My biggest issue with this argument is that it suggests it’s weak to ask for help. It’s not. It’s absolutely not. I understand we’re in a position where women, particularly women in film and media, need to be increasingly portrayed as being tough and independent, because that’s what real women are, but everyone needs help sometimes. Do we really want to teach the next generation that they have to struggle through life alone? That having a problem or worrying about something or nearly being crushed to death by falling debris is something you have to deal with by yourself, because otherwise you’re weak and always being saved by men? No. It’s important to be tough, and independent, and to believe in yourself, but girls: listen up: IT’S OKAY TO ASK FOR HELP – YOU DON’T HAVE TO GO THROUGH LIFE ALONE.

Age of Ultron is a fantastic movie, but I can’t help but feel that people are expecting too much from it. It’s an action movie. If people were just a third as passionate about issues like equal pay, objectification, and equal representation as they were about Whedon’s “destruction” of the Black Widow character, and absolute sacrilege of having Scarlet Witch even being helped up by a man (who is an android anyway, guys!) never mind actually having her life saved, we’d probably be far more successful in solving real world issues.

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My Week in Comics: Avengers Assemble

The moment has arrived. The follow up to 2009 smash hit blockbuster has officially landed in cinemas. Grossing $44.8 million at the international box office in just two days, Age of Ultron is already a hulk-sized success, so it’s no surprise that this week the majority of comics’ news is centred around the Marvel super-group!

Earth’s Mightiest Heroes

My past week has focused almost exclusively on the return of the Avengers. As the team assembled in London this week for the international premiere, my sights were set on getting a glimpse of the stars in person. (Not as a creepy stalker: see previous post on fandom here: https://faceittiger.wordpress.com/2015/03/31/embrace-the-fandom/.)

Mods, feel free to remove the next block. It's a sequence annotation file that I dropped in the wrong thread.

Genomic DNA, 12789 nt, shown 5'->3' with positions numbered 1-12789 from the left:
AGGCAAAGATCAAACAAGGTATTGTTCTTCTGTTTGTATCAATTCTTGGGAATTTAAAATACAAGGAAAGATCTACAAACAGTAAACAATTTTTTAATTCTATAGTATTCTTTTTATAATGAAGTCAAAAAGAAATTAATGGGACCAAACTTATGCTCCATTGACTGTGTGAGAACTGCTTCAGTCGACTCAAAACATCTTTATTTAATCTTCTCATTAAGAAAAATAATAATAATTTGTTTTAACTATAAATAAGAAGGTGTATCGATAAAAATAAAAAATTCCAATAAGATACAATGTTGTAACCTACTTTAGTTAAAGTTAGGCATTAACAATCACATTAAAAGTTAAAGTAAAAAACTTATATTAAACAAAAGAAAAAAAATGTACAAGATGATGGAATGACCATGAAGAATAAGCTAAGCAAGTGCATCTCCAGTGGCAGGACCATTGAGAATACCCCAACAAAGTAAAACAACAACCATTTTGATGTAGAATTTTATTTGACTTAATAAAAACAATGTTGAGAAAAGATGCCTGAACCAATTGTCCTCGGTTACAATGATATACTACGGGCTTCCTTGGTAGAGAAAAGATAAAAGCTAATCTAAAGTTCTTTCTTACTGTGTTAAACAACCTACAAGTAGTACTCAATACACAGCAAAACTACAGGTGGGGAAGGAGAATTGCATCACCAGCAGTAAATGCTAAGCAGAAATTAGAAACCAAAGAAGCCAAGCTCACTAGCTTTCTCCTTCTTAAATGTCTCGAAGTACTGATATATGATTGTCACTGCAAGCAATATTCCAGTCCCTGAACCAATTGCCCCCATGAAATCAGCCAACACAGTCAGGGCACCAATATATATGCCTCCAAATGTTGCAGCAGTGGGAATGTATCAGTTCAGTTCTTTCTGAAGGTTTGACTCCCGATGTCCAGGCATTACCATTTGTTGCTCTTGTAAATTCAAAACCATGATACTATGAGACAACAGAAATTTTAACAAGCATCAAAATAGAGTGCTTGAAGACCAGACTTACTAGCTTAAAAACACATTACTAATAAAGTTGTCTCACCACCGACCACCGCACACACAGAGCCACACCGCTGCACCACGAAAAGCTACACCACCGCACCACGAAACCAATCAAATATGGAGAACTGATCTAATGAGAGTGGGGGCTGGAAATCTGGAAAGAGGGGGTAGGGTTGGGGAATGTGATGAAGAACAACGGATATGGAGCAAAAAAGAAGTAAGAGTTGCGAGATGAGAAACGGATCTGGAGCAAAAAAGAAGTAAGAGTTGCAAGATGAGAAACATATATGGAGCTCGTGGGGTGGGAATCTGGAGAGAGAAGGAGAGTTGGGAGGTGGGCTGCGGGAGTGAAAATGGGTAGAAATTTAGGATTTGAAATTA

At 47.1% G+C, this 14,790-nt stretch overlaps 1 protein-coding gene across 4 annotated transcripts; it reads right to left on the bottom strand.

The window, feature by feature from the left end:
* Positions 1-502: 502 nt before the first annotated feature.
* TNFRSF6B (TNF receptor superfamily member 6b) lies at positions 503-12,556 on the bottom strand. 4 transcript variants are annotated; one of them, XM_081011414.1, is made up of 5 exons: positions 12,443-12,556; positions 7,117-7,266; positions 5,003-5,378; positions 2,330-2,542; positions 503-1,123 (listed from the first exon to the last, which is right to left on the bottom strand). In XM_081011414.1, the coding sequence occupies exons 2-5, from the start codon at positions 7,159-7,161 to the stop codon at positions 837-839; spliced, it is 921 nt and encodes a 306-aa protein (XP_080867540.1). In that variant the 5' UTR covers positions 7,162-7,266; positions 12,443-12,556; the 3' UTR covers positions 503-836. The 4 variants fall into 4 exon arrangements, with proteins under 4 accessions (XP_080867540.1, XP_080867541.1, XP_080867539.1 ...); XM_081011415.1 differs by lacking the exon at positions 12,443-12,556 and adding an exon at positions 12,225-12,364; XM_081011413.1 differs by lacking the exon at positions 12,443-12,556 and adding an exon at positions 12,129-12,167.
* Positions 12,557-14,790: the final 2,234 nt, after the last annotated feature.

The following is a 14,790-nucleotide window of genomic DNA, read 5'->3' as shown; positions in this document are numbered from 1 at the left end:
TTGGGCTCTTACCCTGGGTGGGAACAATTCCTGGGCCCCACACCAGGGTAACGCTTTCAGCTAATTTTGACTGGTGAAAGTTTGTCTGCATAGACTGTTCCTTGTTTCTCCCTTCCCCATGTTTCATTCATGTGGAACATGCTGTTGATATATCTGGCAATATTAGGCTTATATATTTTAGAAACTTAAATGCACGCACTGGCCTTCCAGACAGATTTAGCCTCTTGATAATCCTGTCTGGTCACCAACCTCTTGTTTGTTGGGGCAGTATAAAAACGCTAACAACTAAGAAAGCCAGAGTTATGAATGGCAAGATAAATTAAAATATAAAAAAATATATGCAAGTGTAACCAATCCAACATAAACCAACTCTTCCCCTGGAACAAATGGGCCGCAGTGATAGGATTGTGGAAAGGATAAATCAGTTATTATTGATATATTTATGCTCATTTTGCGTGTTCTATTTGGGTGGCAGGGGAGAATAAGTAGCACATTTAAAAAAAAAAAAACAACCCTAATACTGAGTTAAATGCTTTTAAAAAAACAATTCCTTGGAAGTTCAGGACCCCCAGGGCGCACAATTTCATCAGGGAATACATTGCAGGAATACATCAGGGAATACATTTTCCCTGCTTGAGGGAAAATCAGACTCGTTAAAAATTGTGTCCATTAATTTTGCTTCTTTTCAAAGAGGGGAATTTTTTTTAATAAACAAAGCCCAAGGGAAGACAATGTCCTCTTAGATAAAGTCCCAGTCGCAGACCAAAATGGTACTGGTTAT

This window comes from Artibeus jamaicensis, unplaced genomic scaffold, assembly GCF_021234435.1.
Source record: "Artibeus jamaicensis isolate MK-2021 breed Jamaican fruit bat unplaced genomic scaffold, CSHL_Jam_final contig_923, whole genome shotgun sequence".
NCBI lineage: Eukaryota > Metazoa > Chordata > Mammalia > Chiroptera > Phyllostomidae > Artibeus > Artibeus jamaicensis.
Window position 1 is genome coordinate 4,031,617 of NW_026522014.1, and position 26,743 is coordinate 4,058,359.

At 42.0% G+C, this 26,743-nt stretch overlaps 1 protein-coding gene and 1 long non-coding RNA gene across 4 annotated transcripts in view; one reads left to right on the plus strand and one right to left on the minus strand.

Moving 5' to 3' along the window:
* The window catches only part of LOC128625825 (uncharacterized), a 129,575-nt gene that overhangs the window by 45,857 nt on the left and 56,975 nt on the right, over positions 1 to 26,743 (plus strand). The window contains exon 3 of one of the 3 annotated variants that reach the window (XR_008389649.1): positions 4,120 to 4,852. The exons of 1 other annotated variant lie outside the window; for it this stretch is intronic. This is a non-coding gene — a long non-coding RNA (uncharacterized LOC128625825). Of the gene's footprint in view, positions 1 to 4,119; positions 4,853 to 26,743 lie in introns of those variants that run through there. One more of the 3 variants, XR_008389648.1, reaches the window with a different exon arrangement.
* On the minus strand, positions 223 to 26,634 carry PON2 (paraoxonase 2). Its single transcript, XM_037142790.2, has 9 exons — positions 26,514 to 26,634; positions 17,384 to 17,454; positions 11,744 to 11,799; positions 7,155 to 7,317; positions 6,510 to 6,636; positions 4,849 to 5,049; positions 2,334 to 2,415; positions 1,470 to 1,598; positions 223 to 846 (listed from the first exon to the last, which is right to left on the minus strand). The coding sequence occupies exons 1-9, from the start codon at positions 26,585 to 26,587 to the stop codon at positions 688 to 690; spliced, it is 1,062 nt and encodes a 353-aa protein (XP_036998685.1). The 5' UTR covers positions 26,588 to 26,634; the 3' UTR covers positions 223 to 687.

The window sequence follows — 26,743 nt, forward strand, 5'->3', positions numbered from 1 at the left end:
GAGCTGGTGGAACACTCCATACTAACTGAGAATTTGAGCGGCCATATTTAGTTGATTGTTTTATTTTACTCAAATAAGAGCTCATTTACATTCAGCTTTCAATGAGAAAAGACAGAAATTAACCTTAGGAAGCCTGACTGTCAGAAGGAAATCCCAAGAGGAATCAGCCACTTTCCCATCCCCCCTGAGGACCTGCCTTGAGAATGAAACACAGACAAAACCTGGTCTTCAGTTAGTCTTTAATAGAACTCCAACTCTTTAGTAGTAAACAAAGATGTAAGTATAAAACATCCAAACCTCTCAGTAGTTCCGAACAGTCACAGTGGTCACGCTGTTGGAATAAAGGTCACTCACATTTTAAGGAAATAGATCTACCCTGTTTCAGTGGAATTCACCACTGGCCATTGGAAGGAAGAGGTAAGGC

On Tuesday night, I scored a ticket to the filming of the Graham Norton show, which promised Avengers star guests. Of course, I was front and centre – and I wasn’t disappointed as Mark Ruffalo, Jeremy Renner, and Elizabeth Olsen settled themselves on the infamous red couch. Straight from the premiere at Shepherd’s Bush, the trio were in good form, and shared some fantastic stories. We were in the studio for well over 2 hours, but you can see the cut version now on iplayer here: http://www.bbc.co.uk/iplayer/episode/b05s769y/the-graham-norton-show-series-17-episode-3.

There have been a number of heated talking points around the Avengers’ various press junkets this past week. From sexist slurs to unprofessional and inappropriate journalism, it’s all been covered, making the Avengers a bigger talking point than just a new movie.

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Let’s begin with the area that bothered me the most. The sexism. May I begin by pointing out that Black Widow has once again been left off all the Age of Ultron merchandise? There are no toys, no t-shirts, no lunchboxes. She’s a big part of the movies, and even has a more independent storyline in this instalment (with rumours of her own film surfacing once again – yes please!), and the only major female connection girls have into the MCU Avengers franchise. So why is she not being included? There’s a market for it – a loud and proud one – so why is Black Widow being pushed to the side in favour of Iron Man, Cap, and Hawkeye (seriously – HAWKEYE.)